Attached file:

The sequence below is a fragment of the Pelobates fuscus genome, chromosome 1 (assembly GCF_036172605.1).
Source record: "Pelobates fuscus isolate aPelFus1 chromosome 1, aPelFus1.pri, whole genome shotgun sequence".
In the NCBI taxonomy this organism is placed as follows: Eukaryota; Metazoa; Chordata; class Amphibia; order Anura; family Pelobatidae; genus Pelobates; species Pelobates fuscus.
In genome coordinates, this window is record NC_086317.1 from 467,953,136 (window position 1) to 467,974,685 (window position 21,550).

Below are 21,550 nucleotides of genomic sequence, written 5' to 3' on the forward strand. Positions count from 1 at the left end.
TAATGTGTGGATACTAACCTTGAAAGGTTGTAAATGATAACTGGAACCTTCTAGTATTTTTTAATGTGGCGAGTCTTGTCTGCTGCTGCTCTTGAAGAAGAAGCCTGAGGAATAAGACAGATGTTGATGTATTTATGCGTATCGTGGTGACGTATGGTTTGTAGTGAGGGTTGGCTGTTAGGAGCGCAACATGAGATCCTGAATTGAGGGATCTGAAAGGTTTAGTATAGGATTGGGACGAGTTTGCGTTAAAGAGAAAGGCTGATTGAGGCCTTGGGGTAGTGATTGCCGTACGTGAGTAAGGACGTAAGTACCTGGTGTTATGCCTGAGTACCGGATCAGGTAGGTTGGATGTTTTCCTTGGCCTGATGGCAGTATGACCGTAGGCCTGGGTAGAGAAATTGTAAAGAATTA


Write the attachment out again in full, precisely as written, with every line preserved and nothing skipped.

The sequence below is a fragment of the Pelobates fuscus genome, chromosome 1 (assembly GCF_036172605.1).
Source record: "Pelobates fuscus isolate aPelFus1 chromosome 1, aPelFus1.pri, whole genome shotgun sequence".
In the NCBI taxonomy this organism is placed as follows: Eukaryota; Metazoa; Chordata; class Amphibia; order Anura; family Pelobatidae; genus Pelobates; species Pelobates fuscus.
In genome coordinates, this window is record NC_086317.1 from 467,953,136 (window position 1) to 467,974,685 (window position 21,550).

Below are 21,550 nucleotides of genomic sequence, written 5' to 3' on the forward strand. Positions count from 1 at the left end.
TAATGTGTGGATACTAACCTTGAAAGGTTGTAAATGATAACTGGAACCTTCTAGTATTTTTTAATGTGGCGAGTCTTGTCTGCTGCTGCTCTTGAAGAAGAAGCCTGAGGAATAAGACAGATGTTGATGTATTTATGCGTATCGTGGTGACGTATGGTTTGTAGTGAGGGTTGGCTGTTAGGAGCGCAACATGAGATCCTGAATTGAGGGATCTGAAAGGTTTAGTATAGGATTGGGACGAGTTTGCGTTAAAGAGAAAGGCTGATTGAGGCCTTGGGGTAGTGATTGCCGTACGTGAGTAAGGACGTAAGTACCTGGTGTTATGCCTGAGTACCGGATCAGGTAGGTTGGATGTTTTCCTTGGCCTGATGGCAGTATGACCGTAGGCCTGGGTAGAGAAATTGTAAAGAATTA